Afterward, we drove to the Rock of Cashel (with a little squabble with Google Maps, and a short chat with Chilkat on Google Hangouts). It was big, up on a hill, half-ruined. It had wonderful views of the landscape, including a nearby ancient Hore Abbey. There was a cemetery on the grounds, and lots of people taking selfies in it. There was also this incomprehensible sign. Before we left, I damaged my shin on a bench (bad enough to make my knee ache from the collision).

We drove to our final room in Kilkenny, Auburndale B&B. We couldn’t get in the guest door, no one was answering the doorbell, and the owners’ door was open, so I yelled into it until someone came and let us in. Turns out, he was an Irishman who had enlisted in the US Navy for a period of time, and had been a Seabee, near and dear to us due to our time in Port Hueneme.

We decided to take a fairly long walk into Kilkenny for the evening. We walked through the park in front of Kilkenny Castle. Then we had a beer at Kyteler’s Inn. It was a weird hodgepodge of nearby, unrelated buildings that had been glommed together into a weird, confusing complex. We had gone in thinking about trying to take in some local music, but decided we didn’t want to deal with it.

We decided to have Italian for dinner and went just down the block to La Rivista. We drank a bottle of wine, ate cheesy bread, pizza, and pasta. Dinner was really delicious — we didn’t have a reservation, and we were neither classy enough nor classy-looking enough to be there. She let us come in and eat as long as we could be done and gone in like 2.5 hours (I could eat like ten dinners in that time).

Afterward, we walked across the river to the Wine Centre with the hope of buying beer, and discovering there was a brewery in the back. So we had beer, and we bought beer. On our way back, we stopped at a whisky bar.

On the long walk back to the room, we stopped at a convenience store and bought some water. As we approached our room, we watched the sun set (not as hilarious as the Cliffs of Moher, but prettier). We drank some more beer in the room, and I think we went through pictures.


We had the big ol’ Full Irish Breakfast the next morning. We got to the airport without a lot of trouble, but we took about forty u-turns and/or wrong turns to get to the actual rental car return place.

Once we got in, we had some beer, I had an Irish Coffee finally, we sat at a table by a broken down outlet that I could only use if I propped my charger up with a chair. We had mediocre sandwiches and went through pictures some more.

Our flight from Dublin to Reykjavik boarded late or departed late. It was another case where they waited until it was time to board to tell us where our gate was. The flight wasn’t particularly special.

Because it was late, we had like a 45 minute connection in Reykjavik. We walked to our gate and got in line. I went to go buy us sandwiches, but they wouldn’t sell them to me without showing my ticket (for international passengers only — wtf, it’s god damn sandwiches!). While I was in the store, KrisDi got paged to go to the customer service counter, so when I went back to her to get my ticket, I had to stay in line while she went where she was told.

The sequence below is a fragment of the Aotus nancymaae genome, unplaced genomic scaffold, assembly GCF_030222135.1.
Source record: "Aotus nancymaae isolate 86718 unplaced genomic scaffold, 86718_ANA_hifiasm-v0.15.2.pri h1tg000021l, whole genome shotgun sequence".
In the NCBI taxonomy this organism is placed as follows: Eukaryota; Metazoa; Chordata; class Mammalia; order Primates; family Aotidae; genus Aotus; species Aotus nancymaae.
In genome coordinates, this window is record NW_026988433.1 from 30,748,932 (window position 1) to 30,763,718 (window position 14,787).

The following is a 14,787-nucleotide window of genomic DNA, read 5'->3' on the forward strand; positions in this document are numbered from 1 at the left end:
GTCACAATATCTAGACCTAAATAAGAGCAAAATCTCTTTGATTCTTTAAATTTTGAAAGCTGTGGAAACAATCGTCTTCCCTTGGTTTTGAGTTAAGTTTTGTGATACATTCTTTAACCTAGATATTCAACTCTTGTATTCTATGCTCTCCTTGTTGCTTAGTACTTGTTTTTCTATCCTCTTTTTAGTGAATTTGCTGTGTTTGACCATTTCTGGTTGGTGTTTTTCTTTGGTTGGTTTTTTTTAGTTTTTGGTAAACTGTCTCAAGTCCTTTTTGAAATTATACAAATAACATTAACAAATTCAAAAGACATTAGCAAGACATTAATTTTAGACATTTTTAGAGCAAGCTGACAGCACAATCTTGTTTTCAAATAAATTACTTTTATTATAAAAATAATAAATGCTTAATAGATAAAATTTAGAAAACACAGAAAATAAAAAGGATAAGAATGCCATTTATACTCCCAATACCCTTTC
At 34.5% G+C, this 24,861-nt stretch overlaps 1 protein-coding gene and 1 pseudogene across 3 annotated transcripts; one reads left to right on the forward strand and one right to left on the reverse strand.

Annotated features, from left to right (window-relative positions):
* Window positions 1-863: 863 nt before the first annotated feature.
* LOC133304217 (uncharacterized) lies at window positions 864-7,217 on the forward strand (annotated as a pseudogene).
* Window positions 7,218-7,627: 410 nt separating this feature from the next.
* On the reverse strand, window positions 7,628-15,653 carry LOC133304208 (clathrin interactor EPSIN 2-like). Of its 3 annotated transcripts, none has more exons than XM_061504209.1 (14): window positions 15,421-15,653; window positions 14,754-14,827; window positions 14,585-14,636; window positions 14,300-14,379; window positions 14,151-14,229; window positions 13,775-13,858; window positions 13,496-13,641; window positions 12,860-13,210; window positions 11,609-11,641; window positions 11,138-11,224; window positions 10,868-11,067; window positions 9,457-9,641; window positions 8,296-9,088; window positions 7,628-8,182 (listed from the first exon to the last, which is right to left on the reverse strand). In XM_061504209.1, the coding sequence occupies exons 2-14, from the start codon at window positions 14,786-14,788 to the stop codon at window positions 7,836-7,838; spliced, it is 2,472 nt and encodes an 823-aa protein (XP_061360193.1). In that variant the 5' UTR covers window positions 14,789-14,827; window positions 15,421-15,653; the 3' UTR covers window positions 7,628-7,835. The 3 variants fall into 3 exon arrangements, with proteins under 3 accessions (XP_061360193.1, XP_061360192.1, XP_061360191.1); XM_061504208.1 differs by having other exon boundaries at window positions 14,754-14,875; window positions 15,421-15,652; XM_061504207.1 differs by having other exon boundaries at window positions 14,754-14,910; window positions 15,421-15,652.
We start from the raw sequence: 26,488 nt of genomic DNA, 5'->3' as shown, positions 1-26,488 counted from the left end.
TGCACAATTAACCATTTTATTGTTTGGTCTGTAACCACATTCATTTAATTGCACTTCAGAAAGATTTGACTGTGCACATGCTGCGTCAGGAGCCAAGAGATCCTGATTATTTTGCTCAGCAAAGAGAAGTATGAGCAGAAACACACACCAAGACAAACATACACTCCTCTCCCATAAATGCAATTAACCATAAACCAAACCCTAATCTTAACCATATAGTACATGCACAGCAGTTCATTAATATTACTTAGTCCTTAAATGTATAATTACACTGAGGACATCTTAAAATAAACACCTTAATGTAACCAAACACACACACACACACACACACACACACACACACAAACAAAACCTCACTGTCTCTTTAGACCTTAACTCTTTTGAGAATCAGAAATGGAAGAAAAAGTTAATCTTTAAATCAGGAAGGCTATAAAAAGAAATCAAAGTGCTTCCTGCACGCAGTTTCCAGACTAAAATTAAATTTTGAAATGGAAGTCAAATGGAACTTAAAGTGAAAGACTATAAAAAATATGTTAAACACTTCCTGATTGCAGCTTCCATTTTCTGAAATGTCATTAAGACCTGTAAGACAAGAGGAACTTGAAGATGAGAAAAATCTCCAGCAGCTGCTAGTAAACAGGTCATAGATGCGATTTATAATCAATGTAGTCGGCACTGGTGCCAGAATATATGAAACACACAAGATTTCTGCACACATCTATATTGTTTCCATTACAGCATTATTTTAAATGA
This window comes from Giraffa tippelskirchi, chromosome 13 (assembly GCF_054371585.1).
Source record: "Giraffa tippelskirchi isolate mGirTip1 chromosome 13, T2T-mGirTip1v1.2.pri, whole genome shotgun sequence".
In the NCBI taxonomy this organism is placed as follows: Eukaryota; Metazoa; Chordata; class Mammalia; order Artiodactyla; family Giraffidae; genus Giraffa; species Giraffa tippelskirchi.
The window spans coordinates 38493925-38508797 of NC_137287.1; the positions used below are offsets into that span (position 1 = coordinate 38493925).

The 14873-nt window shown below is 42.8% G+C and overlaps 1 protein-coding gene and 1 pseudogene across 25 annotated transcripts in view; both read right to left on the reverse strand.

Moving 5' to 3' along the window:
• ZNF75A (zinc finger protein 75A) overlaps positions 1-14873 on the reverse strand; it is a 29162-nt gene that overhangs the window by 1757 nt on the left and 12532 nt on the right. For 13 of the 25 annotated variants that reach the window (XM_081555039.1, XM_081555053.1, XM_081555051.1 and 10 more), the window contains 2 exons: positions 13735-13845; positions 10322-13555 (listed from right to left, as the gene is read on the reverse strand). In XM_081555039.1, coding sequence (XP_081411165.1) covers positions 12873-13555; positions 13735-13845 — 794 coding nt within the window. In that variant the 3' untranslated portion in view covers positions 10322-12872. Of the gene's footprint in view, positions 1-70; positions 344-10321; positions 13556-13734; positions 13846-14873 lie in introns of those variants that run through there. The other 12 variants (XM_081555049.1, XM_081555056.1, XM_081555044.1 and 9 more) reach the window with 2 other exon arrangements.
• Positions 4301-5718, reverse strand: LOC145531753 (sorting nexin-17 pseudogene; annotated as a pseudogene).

Turns out she had been picked for extra security screening. She had to wait until all the other lucky screenees arrived; they assured her that she wouldn’t be late for the plane (had it actually left on time, she would have been late). They took her into a room, made her take off her shoes, checked them and her hands, asked some questions, and eventually sent her on her way.

While she was gone, Icelandair actually started boarding their flight; when she got back, I raced back through the store to buy sandwiches with my recently recovered ticket, and got back in line before boarding.

We got to watch something amusing: They were using the PA system to remind people that there were two Reykjavik-Seattle flights within 5 minutes of each other, so pay attention to your flight number and make sure you go to the right gate! OK, that’s fine. We were at the right gate. An old woman was having trouble getting her ticket to scan to let her board…turns out, her wheelchair pusher (an Icelandair employee) had pushed her to the wrong flight, in direct disobedience of Icelandair’s public warnings.

The flight from Reykjavik to Seattle was pretty nondescript as well. Just a long flight. We got our bags, our slightly illegal quantities of alcoholic liquids intact and untouched, and had no trouble leaving.

Les picked us up and took us home. The kids were excited to cuddle with us (and to receive the various presents we got them). It was nice to be home.


Overall, it was an excellent vacation. Everything was awesome, and it’s impossible to choose favorites. Everything was worthwhile. But, it was exhausting. We didn’t plan enough downtime — it was go-go-go pretty much the whole time.

Driving on the wrong side of the road was stressful and nerve racking, but not as much as the one lane roads or the two lane roads where the lanes were so narrow you couldn’t fit the word “SLOW” in one lane.